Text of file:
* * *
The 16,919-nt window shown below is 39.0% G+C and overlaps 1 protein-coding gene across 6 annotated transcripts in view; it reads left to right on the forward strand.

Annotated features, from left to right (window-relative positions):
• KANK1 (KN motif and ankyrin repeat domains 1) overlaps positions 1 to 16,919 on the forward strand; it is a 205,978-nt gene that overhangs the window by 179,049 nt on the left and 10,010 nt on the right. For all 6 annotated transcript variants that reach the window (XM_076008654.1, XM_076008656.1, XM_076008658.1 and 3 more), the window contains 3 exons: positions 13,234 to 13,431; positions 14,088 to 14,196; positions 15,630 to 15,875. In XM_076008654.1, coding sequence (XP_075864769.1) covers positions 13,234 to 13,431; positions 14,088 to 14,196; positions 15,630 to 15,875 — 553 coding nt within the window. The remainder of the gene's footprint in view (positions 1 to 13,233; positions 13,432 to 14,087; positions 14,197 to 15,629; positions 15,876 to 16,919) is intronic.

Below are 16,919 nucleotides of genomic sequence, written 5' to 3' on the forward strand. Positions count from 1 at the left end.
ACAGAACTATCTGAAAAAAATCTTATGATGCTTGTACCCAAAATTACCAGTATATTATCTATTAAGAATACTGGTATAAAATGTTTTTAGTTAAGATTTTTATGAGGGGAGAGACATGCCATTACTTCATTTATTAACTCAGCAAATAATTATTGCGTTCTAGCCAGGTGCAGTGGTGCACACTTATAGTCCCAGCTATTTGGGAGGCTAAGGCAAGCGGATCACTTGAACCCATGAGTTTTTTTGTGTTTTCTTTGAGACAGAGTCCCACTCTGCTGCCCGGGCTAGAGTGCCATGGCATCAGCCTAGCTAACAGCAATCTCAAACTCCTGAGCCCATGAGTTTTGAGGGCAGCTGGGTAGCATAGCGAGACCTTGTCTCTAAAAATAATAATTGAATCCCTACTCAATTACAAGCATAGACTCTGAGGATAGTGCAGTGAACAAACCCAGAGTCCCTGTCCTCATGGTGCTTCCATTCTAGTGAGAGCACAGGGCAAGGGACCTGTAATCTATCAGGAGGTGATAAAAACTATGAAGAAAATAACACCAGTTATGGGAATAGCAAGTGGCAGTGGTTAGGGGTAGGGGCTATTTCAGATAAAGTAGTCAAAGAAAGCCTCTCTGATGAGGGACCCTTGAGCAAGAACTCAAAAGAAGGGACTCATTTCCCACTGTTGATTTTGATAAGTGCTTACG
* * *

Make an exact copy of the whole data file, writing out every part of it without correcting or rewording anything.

The 16,919-nt window shown below is 39.0% G+C and overlaps 1 protein-coding gene across 6 annotated transcripts in view; it reads left to right on the forward strand.

Annotated features, from left to right (window-relative positions):
• KANK1 (KN motif and ankyrin repeat domains 1) overlaps positions 1 to 16,919 on the forward strand; it is a 205,978-nt gene that overhangs the window by 179,049 nt on the left and 10,010 nt on the right. For all 6 annotated transcript variants that reach the window (XM_076008654.1, XM_076008656.1, XM_076008658.1 and 3 more), the window contains 3 exons: positions 13,234 to 13,431; positions 14,088 to 14,196; positions 15,630 to 15,875. In XM_076008654.1, coding sequence (XP_075864769.1) covers positions 13,234 to 13,431; positions 14,088 to 14,196; positions 15,630 to 15,875 — 553 coding nt within the window. The remainder of the gene's footprint in view (positions 1 to 13,233; positions 13,432 to 14,087; positions 14,197 to 15,629; positions 15,876 to 16,919) is intronic.

Below are 16,919 nucleotides of genomic sequence, written 5' to 3' on the forward strand. Positions count from 1 at the left end.
ACAGAACTATCTGAAAAAAATCTTATGATGCTTGTACCCAAAATTACCAGTATATTATCTATTAAGAATACTGGTATAAAATGTTTTTAGTTAAGATTTTTATGAGGGGAGAGACATGCCATTACTTCATTTATTAACTCAGCAAATAATTATTGCGTTCTAGCCAGGTGCAGTGGTGCACACTTATAGTCCCAGCTATTTGGGAGGCTAAGGCAAGCGGATCACTTGAACCCATGAGTTTTTTTGTGTTTTCTTTGAGACAGAGTCCCACTCTGCTGCCCGGGCTAGAGTGCCATGGCATCAGCCTAGCTAACAGCAATCTCAAACTCCTGAGCCCATGAGTTTTGAGGGCAGCTGGGTAGCATAGCGAGACCTTGTCTCTAAAAATAATAATTGAATCCCTACTCAATTACAAGCATAGACTCTGAGGATAGTGCAGTGAACAAACCCAGAGTCCCTGTCCTCATGGTGCTTCCATTCTAGTGAGAGCACAGGGCAAGGGACCTGTAATCTATCAGGAGGTGATAAAAACTATGAAGAAAATAACACCAGTTATGGGAATAGCAAGTGGCAGTGGTTAGGGGTAGGGGCTATTTCAGATAAAGTAGTCAAAGAAAGCCTCTCTGATGAGGGACCCTTGAGCAAGAACTCAAAAGAAGGGACTCATTTCCCACTGTTGATTTTGATAAGTGCTTACG